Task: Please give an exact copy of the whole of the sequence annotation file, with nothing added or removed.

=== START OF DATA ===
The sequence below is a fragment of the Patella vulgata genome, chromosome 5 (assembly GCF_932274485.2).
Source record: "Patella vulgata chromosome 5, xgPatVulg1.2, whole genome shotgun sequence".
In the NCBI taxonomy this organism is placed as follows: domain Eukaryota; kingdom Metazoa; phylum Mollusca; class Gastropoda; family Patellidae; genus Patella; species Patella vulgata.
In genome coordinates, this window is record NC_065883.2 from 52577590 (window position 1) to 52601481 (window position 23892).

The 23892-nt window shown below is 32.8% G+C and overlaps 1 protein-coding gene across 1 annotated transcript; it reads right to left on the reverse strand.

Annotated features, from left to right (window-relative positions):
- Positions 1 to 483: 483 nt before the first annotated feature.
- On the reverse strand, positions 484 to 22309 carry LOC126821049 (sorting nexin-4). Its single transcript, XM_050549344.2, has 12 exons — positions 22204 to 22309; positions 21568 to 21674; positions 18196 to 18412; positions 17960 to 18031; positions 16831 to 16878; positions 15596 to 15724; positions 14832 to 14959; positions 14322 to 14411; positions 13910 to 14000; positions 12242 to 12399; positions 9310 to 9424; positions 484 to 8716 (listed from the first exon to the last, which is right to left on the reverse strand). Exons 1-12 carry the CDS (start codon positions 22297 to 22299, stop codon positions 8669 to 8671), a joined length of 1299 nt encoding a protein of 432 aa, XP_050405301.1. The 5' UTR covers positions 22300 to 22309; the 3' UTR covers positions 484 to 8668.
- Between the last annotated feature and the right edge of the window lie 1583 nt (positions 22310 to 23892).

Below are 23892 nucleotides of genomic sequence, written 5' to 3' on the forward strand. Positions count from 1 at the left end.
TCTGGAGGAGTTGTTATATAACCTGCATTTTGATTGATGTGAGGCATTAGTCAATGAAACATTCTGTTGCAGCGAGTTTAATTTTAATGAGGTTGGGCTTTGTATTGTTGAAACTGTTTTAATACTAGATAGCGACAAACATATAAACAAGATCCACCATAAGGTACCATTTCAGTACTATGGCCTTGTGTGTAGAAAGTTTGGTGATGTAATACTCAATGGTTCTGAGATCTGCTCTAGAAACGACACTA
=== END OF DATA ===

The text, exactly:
The sequence below is a fragment of the Patella vulgata genome, chromosome 5 (assembly GCF_932274485.2).
Source record: "Patella vulgata chromosome 5, xgPatVulg1.2, whole genome shotgun sequence".
In the NCBI taxonomy this organism is placed as follows: domain Eukaryota; kingdom Metazoa; phylum Mollusca; class Gastropoda; family Patellidae; genus Patella; species Patella vulgata.
In genome coordinates, this window is record NC_065883.2 from 52577590 (window position 1) to 52601481 (window position 23892).

The 23892-nt window shown below is 32.8% G+C and overlaps 1 protein-coding gene across 1 annotated transcript; it reads right to left on the reverse strand.

Annotated features, from left to right (window-relative positions):
- Positions 1 to 483: 483 nt before the first annotated feature.
- On the reverse strand, positions 484 to 22309 carry LOC126821049 (sorting nexin-4). Its single transcript, XM_050549344.2, has 12 exons — positions 22204 to 22309; positions 21568 to 21674; positions 18196 to 18412; positions 17960 to 18031; positions 16831 to 16878; positions 15596 to 15724; positions 14832 to 14959; positions 14322 to 14411; positions 13910 to 14000; positions 12242 to 12399; positions 9310 to 9424; positions 484 to 8716 (listed from the first exon to the last, which is right to left on the reverse strand). Exons 1-12 carry the CDS (start codon positions 22297 to 22299, stop codon positions 8669 to 8671), a joined length of 1299 nt encoding a protein of 432 aa, XP_050405301.1. The 5' UTR covers positions 22300 to 22309; the 3' UTR covers positions 484 to 8668.
- Between the last annotated feature and the right edge of the window lie 1583 nt (positions 22310 to 23892).

Below are 23892 nucleotides of genomic sequence, written 5' to 3' on the forward strand. Positions count from 1 at the left end.
TCTGGAGGAGTTGTTATATAACCTGCATTTTGATTGATGTGAGGCATTAGTCAATGAAACATTCTGTTGCAGCGAGTTTAATTTTAATGAGGTTGGGCTTTGTATTGTTGAAACTGTTTTAATACTAGATAGCGACAAACATATAAACAAGATCCACCATAAGGTACCATTTCAGTACTATGGCCTTGTGTGTAGAAAGTTTGGTGATGTAATACTCAATGGTTCTGAGATCTGCTCTAGAAACGACACTA